Taliban targets Kabul′s diplomatic quarter | News | DW | 12.12.2015
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Taliban targets Kabul's diplomatic quarter

Explosions have rocked the Kabul's diplomatic quarter with ensuing gunfights between Taliban fighters and security forces. Two Spaniards and at least four Afghans were killed as security forces battled the insurgents.

Multiple blasts struck Kabul's affluent Shir Pur districtFriday evening. The explosions were followed by gunbattles between suspected Taliban militants and security forces.

Two Spanish security officers were killed in the attack, in a heavily protected part of Kabul close to several embassies and government buildings. At least four Afghan police were killed or wounded, Kabul police chief Abdul Rahman Rahimi said.

The deadly attack came just hours after President Ashraf Ghani voiced optimism that peace talks with the Taliban would resume within weeks.

"The operation took time because we wanted to rescue the people trapped in surrounding buildings and we had to move cautiously and in a proper tactical manner," Rahimi told the Reuters news agency.

Spain's Prime Minister Mariano Rajoy said Friday the Taliban had not targeted his country's diplomats. "There was no intention to attack the Spanish embassy in Afghanistan... it was an attack against some guesthouses very near the embassy," he told reporters in the southeastern city of Alicante.

Taliban takes credit

The Taliban claimed responsibility for the initial massive explosion that shook buildings in the area Friday, with spokesman Zabiullah Mujahid saying it was carried out by a suicide bomber.

Two attackers were killed but three or four others were hiding in the guesthouse, deputy Kabul police chief Gul Agha Rouani said. He said three Spaniards were rescued and there were no other foreigners remaining in the building. And at least seven Afghans were transported to a hospital due with injuries.

The assault in Kabul comes as the Taliban launched a brutal offensive across Afghanistan, making gains in the provinces of Kandahar and Helmand.

Earlier this week, the militant group - which was ousted from power in 2001 by a US-led invasion - conducted a 27-hour siege on the airport of Kandahar, Afghanistan's second-largest city.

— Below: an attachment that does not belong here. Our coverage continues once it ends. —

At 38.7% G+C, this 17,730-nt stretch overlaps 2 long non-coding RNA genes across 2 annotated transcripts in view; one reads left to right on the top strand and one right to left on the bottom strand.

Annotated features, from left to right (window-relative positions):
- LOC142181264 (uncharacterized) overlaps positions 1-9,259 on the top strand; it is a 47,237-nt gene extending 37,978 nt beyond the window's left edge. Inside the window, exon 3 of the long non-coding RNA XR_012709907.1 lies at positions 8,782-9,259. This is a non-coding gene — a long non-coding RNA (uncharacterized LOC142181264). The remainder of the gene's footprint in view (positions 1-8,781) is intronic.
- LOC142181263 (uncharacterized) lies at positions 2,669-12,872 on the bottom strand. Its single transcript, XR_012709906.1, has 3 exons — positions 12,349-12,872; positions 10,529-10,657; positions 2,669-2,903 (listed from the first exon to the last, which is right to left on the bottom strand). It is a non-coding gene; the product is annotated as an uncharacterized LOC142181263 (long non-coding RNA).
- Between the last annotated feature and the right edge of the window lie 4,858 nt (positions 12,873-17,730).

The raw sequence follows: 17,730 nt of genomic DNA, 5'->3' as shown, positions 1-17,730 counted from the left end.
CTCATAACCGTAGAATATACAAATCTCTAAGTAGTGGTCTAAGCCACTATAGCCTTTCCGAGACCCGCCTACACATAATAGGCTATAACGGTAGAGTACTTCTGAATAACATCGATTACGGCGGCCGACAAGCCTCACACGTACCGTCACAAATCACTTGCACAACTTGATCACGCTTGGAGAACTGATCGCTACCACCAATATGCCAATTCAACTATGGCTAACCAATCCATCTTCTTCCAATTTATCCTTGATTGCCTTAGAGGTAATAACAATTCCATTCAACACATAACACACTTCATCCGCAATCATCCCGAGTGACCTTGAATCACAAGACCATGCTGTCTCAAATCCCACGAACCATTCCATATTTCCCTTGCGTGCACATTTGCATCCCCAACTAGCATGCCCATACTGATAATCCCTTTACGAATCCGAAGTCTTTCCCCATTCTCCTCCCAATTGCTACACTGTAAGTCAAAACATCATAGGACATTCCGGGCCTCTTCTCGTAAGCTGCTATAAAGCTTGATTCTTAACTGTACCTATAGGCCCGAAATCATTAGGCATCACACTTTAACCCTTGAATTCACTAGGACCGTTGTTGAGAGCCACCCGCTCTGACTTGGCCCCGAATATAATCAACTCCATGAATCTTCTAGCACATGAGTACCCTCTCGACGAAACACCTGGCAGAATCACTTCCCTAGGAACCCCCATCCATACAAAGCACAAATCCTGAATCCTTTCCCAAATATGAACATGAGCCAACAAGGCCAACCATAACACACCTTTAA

The Kandahar airport is known as the country's largest military installation in southern Afghanistan.

Some 50 civilians, police officers and security personnel were killed in the attack, prompting fears of the militant group's ability to launch significant attacks on government and foreign targets in the country.

Watch video 01:37

Rajoy: Kabul attack “not aimed at Spain”

Crisis on the horizon?

This week witnessed President Ashraf Ghani in Pakistan for the Heart of Asia conference, which sought to bolster peace talks between Afghanistan and the Taliban.

Peace talks broke down following the group's announcement of leader Mullah Omar's death in July. The militant leader's death also caused a rift within the Taliban, prompted by controversy over Omar's successor.

Ghani's visit to Pakistan was also highlighted by the resignation of Afghanistan's spy chief Rahmatullah Nabil, who cited a "lack of agreement on some policy matters" with the president.

"I am very concerned with the security situation when the Taliban are able to overrun or threaten our provinces and when we have no head of defense or intelligence," said Afghan MP Farhad Sediqi, following Nabil's resignation, reported Reuters news agency.

Preaching a more extreme version of Islamist militancy, the "Islamic State" has also gained traction in Afghanistan, with some defecting members of the Taliban joining its ranks.

ls, jar/bw (AFP, Reuters, dpa)

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